In this part of the project, we’re going to focus on some types of investment not well known in the Australian community generally. Many people are aware of term deposits, government bonds and annuities as income generating investments. In fact, they are great, safe investments with minimal risk.
In our project, we’re going to be looking at some higher performing investments such as bonds and bond funds, peer to peer lending and marketplace lending. While these are all generating higher rates of return than term deposits and government bonds: they all entail a different level of risk. That level of risk varies, but be aware that it exists, it can be substantial and you need to make your investment decisions accordingly.
Bonds and bond funds: a long running bull market
Any regular reader of the Constant Investor will know there has been a long-standing rally in the market for bonds. Commentators vary on what this means, but range from “the end of the rally is coming” to “don’t fret too much”. The moral of this story being, if you put any two economic commentators in a room you get 3.7 opinions and an argument about whether opinions can be considered in decimals. The causes and contributors to this rally offer some insight into investing in both bonds and bond funds, however.
The first of these is an economic environment of low interest, low economic growth and low inflation. “Secular stagnation” as it’s known. Sooner or later this will change, but if anybody had a credible idea of when that will be or what form it would take: the market would have priced it out already. Uncertainty remains and it won’t go away.
The second outcome is that we can expect new bond issues will be made with lower coupon rates than in the past due to the low interest rates, for the moment at least. This means that the yield on fixed rate bonds as a class over all may decrease.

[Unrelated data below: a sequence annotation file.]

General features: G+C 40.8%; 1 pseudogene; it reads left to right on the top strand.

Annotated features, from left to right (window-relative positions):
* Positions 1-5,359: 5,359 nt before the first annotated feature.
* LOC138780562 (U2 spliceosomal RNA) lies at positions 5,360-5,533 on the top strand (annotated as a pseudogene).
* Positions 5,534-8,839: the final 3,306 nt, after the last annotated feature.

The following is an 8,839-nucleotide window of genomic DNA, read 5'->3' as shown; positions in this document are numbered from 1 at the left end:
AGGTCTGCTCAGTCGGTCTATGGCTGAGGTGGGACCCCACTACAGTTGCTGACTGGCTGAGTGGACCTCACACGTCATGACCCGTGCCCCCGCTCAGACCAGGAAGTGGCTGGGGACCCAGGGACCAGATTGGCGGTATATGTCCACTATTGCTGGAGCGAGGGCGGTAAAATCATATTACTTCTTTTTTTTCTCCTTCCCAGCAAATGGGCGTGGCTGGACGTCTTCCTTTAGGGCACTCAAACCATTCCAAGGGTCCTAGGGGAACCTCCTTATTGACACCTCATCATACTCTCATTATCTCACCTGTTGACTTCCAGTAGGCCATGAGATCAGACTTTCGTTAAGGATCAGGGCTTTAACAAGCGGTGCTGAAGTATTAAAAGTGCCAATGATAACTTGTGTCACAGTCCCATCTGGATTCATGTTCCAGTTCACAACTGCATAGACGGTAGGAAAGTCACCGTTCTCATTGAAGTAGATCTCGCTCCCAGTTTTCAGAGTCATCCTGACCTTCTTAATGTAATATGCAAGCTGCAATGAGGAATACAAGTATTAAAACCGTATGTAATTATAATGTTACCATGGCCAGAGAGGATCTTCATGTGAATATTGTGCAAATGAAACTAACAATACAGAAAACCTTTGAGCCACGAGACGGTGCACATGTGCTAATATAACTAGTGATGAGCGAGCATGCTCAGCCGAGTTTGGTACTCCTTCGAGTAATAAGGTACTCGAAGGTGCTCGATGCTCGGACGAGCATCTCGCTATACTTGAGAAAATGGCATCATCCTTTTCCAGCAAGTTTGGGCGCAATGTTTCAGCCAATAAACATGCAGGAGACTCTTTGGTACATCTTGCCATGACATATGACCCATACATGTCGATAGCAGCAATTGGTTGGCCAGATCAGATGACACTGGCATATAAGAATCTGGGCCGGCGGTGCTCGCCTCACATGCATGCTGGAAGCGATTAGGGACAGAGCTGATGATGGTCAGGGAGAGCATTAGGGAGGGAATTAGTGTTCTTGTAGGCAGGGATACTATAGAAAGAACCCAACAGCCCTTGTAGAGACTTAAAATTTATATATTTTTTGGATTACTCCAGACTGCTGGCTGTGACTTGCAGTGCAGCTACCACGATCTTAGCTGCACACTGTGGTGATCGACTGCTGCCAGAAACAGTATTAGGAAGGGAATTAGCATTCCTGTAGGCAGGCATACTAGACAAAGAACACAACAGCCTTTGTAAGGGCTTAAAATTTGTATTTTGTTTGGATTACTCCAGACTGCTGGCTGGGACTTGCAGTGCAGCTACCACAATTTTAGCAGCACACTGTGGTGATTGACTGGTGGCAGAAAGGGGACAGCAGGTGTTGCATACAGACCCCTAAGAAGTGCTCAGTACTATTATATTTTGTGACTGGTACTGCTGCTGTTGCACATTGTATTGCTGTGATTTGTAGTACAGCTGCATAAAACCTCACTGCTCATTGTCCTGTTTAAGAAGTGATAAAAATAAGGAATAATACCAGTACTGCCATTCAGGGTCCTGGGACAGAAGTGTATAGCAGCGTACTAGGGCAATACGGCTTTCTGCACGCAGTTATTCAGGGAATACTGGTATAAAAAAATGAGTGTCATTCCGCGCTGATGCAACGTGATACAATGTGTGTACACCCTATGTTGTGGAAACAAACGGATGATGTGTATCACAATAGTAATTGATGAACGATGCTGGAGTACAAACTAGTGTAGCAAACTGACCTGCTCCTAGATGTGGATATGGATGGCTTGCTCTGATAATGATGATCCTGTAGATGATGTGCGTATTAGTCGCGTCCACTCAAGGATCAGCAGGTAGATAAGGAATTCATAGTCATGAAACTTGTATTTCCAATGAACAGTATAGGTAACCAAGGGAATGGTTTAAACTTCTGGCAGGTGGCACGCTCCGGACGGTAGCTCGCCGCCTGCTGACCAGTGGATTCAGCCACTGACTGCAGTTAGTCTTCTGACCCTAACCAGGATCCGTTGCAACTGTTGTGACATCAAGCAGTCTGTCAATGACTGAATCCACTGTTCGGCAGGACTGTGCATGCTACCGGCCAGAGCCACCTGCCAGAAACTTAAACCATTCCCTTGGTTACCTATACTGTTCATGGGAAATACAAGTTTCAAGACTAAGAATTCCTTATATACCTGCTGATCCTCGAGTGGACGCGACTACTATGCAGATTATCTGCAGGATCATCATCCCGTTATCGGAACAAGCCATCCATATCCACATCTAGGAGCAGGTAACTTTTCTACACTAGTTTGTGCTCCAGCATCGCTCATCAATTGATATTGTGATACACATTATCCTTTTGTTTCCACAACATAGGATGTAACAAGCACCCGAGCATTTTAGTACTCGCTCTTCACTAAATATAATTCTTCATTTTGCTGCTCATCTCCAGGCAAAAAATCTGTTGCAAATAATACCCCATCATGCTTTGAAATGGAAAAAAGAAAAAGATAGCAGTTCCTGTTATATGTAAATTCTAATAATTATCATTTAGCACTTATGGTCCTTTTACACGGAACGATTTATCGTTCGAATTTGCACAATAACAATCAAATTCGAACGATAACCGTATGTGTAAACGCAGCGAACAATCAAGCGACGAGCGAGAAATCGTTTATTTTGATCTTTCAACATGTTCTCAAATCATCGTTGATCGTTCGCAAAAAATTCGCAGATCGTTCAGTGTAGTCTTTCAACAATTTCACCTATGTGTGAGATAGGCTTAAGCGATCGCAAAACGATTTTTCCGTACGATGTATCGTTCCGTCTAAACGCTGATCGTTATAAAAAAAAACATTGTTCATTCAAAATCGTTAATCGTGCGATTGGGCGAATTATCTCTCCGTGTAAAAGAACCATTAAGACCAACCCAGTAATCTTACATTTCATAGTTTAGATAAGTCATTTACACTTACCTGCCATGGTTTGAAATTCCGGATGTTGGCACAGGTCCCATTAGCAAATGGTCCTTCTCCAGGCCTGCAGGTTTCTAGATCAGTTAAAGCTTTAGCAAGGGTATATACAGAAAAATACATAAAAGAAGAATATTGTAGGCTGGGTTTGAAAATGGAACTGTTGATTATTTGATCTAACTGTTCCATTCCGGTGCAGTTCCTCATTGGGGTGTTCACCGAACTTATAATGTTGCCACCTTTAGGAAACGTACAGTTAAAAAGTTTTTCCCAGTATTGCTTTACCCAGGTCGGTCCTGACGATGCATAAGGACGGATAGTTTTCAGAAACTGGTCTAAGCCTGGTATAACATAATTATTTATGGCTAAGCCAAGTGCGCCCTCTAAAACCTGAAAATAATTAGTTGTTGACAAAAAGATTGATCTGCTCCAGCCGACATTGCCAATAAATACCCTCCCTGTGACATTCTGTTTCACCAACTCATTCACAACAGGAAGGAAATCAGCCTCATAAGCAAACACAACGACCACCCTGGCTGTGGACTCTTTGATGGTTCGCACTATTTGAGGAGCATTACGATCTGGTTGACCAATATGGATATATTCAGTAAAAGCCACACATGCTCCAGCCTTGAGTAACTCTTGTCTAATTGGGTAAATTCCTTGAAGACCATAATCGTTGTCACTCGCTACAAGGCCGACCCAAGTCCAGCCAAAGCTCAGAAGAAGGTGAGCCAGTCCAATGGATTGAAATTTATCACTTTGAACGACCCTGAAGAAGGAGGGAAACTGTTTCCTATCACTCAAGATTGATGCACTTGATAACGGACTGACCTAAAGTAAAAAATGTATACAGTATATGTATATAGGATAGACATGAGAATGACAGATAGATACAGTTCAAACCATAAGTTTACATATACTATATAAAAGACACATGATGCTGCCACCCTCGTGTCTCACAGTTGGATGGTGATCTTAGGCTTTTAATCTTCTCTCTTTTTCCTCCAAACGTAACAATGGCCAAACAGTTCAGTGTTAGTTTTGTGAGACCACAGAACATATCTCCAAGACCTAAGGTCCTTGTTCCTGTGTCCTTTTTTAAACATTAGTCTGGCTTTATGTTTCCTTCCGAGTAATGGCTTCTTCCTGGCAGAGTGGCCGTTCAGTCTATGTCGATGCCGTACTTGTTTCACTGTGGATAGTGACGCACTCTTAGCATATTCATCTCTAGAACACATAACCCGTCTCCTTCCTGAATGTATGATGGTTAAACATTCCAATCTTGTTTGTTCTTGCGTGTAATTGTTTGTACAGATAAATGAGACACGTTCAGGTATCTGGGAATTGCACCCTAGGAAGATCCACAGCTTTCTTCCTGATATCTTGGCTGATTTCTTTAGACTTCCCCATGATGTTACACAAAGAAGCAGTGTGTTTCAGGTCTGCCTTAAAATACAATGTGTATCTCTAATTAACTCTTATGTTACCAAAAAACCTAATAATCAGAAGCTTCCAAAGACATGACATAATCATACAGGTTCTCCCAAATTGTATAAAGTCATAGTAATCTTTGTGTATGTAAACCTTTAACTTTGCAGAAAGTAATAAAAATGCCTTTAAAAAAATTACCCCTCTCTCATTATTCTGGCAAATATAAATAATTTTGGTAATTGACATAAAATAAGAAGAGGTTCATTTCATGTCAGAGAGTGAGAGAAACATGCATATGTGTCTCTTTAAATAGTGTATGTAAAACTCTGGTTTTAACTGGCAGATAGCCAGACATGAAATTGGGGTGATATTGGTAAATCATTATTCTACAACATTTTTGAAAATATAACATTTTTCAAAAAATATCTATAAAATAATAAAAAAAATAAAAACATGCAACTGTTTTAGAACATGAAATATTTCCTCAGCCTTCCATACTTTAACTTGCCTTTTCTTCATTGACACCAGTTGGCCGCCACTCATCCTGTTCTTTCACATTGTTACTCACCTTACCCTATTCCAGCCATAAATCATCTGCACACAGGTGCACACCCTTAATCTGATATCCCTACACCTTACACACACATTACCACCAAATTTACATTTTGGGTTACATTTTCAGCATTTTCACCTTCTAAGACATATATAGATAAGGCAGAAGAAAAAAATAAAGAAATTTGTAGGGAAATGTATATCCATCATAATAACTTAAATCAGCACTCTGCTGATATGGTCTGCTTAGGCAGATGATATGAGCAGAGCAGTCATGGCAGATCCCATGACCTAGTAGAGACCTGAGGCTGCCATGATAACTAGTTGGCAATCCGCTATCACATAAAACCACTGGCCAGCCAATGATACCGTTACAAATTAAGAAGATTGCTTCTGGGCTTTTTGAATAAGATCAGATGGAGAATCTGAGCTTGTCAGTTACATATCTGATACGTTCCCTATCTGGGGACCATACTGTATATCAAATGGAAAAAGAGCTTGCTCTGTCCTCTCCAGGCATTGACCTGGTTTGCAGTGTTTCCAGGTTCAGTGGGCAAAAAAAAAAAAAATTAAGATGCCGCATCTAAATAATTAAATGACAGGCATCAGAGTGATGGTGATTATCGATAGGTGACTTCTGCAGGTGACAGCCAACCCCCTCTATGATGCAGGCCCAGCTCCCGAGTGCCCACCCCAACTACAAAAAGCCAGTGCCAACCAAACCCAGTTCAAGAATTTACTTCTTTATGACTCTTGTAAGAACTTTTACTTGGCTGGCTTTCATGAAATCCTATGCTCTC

When the economic environment does change, bonds may become less attractive and if that happens, their prices will drop: but their yields to maturity will rise. What this means for the individual investor varies according to your strategy, but it’s worth keeping in mind.
If you find the discussion about bond yields and prices confusing, this simple interactive showing the approximate relationship between bond price and yield to maturity may help. Remember, it’s not an exact calculator, it’s an approximate interactive for educational purposes. For an exact calculator, see here.
Discussions of bond bubbles and bull markets are in a sense no different to discussions of a property bubble or a share market bubble. They happen from time to time and as an investor you need to use your best judgement about where to put your money, why and for how long.
The upshot for small investors is twofold:
- Be clear about your expectations for yield. The highest advertised rate of return may not be the best investment for you because it entails unacceptable risk in your circumstances. Don’t make investment decisions based on a belief that you “should” get an overall return of some figure. Look for the best overall return for the risk you’re prepared to accept in the economic environment you’re investing in right now. Not the one you might have been investing in five or ten years ago.
- Understand the risk profile you’re investing in. A return of 10% in this economic environment bears a different burden of risk than a return of 10% in the economic environment of a decade ago. In general, the current risk is probably greater for that level of return.
Who did we research and why?
We researched a variety of bonds and bond funds. We chose these as exemplars of possible investments available. Whilst corporate bonds themselves are not strictly unlisted investments, we included them because they provide a good comparison for other unlisted income generating investments we’ll be discussing in coming weeks.
Among bond funds we have concentrated on unlisted, managed funds. As an investor, you should also be aware of exchange traded bond funds as well.
This is a very fast-changing environment. This analysis was performed August and early September, 2016. Remember that rates of return and conditions change quickly, so check each provider’s website for up to date details.